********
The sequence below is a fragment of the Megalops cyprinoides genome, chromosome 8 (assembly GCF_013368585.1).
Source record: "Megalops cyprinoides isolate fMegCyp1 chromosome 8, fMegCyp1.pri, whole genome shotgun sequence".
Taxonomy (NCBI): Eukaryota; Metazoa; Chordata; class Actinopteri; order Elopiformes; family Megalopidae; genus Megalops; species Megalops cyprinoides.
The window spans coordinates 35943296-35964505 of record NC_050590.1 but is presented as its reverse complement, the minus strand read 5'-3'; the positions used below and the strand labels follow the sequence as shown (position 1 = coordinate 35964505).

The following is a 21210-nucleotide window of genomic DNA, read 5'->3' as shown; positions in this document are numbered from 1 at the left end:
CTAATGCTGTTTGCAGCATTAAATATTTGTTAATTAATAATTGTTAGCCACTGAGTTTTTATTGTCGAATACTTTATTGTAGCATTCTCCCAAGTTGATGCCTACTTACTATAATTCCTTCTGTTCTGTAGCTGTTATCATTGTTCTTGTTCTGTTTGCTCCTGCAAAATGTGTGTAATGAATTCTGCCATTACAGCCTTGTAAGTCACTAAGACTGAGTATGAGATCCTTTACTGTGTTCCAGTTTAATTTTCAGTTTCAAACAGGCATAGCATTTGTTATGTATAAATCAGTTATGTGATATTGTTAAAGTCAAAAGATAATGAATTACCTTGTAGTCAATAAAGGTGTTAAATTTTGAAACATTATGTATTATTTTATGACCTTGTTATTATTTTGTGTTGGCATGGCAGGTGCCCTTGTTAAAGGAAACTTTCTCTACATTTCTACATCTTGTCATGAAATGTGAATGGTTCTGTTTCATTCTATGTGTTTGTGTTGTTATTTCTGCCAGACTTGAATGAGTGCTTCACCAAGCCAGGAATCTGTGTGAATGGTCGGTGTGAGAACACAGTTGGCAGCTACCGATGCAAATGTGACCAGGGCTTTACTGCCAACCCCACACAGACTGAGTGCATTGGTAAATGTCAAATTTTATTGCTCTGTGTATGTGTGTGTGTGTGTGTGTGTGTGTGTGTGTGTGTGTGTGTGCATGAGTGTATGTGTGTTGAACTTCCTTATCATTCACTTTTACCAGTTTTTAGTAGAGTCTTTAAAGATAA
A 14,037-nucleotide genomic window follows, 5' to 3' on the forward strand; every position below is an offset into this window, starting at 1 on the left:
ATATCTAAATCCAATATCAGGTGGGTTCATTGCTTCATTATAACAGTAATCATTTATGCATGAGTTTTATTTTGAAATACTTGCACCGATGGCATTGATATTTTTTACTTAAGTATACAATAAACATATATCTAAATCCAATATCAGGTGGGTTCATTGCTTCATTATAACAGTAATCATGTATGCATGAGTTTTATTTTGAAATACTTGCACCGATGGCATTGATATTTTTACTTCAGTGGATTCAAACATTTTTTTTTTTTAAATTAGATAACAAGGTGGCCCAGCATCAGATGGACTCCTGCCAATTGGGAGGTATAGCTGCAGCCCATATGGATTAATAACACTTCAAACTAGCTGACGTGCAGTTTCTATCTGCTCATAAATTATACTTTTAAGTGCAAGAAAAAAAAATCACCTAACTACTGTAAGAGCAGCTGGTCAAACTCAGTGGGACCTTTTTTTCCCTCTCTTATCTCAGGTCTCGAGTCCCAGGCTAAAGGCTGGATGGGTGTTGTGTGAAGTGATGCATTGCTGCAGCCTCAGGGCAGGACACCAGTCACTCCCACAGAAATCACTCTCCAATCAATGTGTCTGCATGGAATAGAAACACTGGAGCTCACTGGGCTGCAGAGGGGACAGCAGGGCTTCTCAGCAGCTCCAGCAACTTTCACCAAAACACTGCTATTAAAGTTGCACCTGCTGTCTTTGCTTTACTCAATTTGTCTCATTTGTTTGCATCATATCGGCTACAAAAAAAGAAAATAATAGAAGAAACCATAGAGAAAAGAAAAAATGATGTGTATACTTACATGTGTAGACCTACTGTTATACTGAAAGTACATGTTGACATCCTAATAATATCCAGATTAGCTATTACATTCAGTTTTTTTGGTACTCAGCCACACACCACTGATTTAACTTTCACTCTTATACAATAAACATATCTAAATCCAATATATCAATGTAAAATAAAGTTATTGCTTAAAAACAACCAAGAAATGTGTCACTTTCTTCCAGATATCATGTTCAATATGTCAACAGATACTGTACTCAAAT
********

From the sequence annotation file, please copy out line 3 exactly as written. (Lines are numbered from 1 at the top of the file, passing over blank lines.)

Taxonomy (NCBI): Eukaryota; Metazoa; Chordata; class Actinopteri; order Elopiformes; family Megalopidae; genus Megalops; species Megalops cyprinoides.